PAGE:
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(+)  5 Sep 2014 UKMON - (Richard Kacerek)



(+)  6 Jun 2014 agm

(+)  2 May 2014 Asteroids and Comets - (Jerry Workman)

(+)  7 Mar 2014 Talks by members

(+)  7 Feb 2014 History of Radio Astronomy - (Paul Hyde)

(+)  3 Jan 2014 Members telescope workshop evening

(+)  4 Oct 2013 Project Alcock

(+)  6 Sep 2013 Zooniverse - (Brooke Simmons)



(+)  7 Jun 2013 agm

(+)  3 May 2013 Members Photographic Compitition

(+)  1 Mar 2013 Exploring the Solar System by Satellite - (Dr Stuart Eves)

(+)  1 Feb 2013 Mars revisited - (Gerry Workman)

(+)  2 Nov 2012 (place holder)

(+)  5 Oct 2012 The History of Dark Nebula

(+)  7 Sep 2012 Photographing the Night Sky - (Nik Szymanek)



(+)  1 Jun 2012 agm

(+)  4 May 2012 Origins of time keeping

(+) 12 Apr 2012 The Faulkes Telescope Project

(+)  2 Mar 2012 Astronomy for new members - (various)

(+)  2 Dec 2011 Xmas social and Reprocessing old data using new Registax - (Bruce Kingsley)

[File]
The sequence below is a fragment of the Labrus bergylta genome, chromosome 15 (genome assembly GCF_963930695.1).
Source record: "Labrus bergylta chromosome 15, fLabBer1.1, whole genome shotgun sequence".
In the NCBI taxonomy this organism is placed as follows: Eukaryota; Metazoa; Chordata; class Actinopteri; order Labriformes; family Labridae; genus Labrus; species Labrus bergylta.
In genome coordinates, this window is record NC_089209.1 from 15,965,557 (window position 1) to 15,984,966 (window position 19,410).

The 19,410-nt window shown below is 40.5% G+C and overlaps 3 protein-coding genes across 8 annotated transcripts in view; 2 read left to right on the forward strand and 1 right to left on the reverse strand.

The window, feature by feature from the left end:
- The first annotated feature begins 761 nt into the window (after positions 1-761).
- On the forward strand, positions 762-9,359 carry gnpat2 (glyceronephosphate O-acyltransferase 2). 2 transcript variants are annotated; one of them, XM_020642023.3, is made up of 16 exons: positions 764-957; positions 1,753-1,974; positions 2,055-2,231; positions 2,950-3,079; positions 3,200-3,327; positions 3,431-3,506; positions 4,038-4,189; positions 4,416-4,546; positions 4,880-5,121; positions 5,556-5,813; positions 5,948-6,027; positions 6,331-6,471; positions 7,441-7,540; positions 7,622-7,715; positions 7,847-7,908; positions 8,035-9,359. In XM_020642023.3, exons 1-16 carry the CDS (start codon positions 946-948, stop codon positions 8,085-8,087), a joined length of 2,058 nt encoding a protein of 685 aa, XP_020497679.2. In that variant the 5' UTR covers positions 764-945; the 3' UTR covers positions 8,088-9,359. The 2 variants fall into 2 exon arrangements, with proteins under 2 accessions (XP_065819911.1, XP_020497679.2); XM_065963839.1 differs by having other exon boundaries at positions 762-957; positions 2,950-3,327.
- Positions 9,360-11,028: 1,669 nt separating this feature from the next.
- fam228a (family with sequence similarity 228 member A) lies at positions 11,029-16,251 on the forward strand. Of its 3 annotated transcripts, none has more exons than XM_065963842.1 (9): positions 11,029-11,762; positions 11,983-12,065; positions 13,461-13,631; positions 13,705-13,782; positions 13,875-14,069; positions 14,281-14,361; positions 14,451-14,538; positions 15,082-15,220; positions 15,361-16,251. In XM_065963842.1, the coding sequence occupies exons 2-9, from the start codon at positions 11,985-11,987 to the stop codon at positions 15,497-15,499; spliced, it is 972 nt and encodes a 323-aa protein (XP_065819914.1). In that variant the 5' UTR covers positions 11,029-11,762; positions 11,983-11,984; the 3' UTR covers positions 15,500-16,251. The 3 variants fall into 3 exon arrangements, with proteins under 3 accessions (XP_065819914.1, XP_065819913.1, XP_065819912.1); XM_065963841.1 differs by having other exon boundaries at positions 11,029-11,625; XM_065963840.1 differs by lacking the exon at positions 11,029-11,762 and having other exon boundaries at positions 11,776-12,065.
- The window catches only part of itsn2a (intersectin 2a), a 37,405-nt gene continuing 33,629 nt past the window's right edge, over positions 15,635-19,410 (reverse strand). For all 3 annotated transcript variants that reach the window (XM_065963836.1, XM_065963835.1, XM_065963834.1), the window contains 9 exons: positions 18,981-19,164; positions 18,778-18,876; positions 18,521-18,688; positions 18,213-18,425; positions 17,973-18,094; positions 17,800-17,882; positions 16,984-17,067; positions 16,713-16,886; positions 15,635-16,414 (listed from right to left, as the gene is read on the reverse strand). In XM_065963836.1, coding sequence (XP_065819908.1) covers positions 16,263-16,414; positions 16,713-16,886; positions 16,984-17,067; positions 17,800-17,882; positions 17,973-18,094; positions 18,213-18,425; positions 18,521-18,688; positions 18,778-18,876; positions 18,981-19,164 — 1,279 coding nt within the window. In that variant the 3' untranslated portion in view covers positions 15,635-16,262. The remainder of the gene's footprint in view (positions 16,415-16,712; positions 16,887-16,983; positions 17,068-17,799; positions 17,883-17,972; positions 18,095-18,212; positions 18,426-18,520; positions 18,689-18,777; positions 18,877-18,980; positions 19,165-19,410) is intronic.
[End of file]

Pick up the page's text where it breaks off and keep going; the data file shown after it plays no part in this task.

(+)  3 Jun 2011 agm

(+)  6 May 2011 Occultations Ancient and Modern - (Tim Haymes)

(+)  1 Apr 2011 Active Galactic Nuclei - (Dr Nick Hewitt)

(+)  4 Mar 2011 Astro Imaging Overseas - (Damian Peach)

(+)  4 Feb 2011 Dark Energy and the Accelerating Universe - (Dr Mark Sullivan)

(+)  7 Jan 2011 Social evening and Quiz - (Tim & Robin)

(+)  5 Nov 2010 Big Bangs - (Jim & Tim)

(+)  1 Oct 2010 Astronomy in Space - (David & Jim)

(+)  3 Sep 2010 The Sun Kings - (Dr Stuart Clark)

(+)  2 Jul 2010 Telescope and Camera workshop - (members)



(+)  4 Jun 2010 agm

(+)  9 Apr 2010 Meteorites - (David Bryant)

(+)  5 Mar 2010 Bits and Pieces - (Greg Smye Rumsby)

(+)  8 Jan 2010 (cancelled due to snow)

(+)  4 Dec 2009 Xmas Social and Quiz

(+)  6 Nov 2009 Planetary Nebulae - (Owen Brazel)

(+)  2 Oct 2009 A beginners guide to the night sky - (Tim H)

(+)  4 Sep 2009 Short talks - (members)



(+)  5 Jun 2009 agm



(+)  6 Jun 2008 agm



(+)  1 Jun 2007 agm



(+)  7 Jun 2006 agm



(+)  3 Jun 2005 agm



(+)  4 Jun 2004 agm